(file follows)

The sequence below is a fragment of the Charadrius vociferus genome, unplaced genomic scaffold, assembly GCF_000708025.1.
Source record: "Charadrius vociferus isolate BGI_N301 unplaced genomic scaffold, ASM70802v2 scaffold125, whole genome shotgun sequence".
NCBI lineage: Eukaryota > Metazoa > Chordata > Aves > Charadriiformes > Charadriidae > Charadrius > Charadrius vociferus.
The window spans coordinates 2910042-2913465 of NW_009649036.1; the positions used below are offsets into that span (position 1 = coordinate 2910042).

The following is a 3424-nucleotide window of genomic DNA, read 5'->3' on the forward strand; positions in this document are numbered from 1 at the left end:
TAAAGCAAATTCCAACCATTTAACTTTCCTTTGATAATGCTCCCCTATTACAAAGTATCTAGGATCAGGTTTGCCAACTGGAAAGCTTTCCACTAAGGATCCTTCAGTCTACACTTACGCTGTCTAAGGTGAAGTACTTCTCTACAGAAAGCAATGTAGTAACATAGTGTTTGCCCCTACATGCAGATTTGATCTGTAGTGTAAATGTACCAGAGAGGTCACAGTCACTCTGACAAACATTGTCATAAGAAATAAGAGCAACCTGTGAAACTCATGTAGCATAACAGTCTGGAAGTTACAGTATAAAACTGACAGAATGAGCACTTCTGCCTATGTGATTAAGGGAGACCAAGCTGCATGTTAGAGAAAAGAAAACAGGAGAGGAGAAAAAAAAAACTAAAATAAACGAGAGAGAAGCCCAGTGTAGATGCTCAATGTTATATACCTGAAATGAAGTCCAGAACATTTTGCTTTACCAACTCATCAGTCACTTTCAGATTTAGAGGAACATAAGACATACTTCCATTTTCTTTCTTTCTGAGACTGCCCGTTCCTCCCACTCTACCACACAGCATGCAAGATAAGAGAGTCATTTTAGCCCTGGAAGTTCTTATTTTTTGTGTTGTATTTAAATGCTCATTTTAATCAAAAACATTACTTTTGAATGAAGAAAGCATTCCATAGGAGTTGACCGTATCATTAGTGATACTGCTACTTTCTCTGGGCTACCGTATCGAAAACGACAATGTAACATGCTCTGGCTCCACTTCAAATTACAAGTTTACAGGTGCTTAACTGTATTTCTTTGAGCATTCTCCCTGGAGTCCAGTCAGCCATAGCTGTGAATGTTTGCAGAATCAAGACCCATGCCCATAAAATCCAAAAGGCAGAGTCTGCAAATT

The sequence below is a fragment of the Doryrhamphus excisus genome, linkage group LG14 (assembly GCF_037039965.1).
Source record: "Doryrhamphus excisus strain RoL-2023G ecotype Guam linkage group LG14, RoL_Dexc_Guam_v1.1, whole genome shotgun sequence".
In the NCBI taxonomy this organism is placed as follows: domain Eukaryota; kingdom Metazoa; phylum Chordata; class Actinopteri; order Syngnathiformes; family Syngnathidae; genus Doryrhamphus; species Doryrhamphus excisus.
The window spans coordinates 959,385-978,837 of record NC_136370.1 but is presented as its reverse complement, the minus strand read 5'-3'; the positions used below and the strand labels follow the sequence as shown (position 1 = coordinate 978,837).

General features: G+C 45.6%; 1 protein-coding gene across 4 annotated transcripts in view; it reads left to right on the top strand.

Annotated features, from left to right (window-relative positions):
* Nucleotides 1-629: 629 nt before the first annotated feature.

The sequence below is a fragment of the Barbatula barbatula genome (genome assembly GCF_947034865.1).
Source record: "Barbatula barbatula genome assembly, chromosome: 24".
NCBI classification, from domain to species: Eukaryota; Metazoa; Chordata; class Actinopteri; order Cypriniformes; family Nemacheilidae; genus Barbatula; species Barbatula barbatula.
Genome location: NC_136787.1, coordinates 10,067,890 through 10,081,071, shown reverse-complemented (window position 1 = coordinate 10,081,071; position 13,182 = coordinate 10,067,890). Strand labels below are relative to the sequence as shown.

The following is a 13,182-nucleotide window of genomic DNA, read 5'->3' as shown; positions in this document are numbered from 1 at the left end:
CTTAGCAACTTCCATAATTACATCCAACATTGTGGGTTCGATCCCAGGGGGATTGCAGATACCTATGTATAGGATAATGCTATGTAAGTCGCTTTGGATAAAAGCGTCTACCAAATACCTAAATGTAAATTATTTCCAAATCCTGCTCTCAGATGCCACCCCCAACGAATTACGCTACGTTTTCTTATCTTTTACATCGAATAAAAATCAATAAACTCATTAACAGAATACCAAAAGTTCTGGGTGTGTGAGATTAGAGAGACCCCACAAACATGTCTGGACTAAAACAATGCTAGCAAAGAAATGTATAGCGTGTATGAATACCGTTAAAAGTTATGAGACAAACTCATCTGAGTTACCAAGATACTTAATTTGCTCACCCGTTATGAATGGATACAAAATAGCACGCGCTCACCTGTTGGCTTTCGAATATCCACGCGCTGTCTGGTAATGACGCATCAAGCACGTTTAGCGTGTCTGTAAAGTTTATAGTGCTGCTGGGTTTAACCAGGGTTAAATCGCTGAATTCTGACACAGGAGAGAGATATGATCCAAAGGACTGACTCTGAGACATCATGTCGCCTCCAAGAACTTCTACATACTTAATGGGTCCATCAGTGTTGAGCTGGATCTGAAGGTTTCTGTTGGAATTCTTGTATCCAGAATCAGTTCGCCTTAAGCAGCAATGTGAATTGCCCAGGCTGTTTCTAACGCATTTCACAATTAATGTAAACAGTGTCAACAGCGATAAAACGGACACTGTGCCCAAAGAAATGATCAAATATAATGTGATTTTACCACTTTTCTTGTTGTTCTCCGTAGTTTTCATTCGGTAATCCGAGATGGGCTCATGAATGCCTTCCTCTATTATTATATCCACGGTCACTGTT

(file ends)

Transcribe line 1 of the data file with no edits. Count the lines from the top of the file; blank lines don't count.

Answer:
The sequence below is a fragment of the Charadrius vociferus genome, unplaced genomic scaffold, assembly GCF_000708025.1.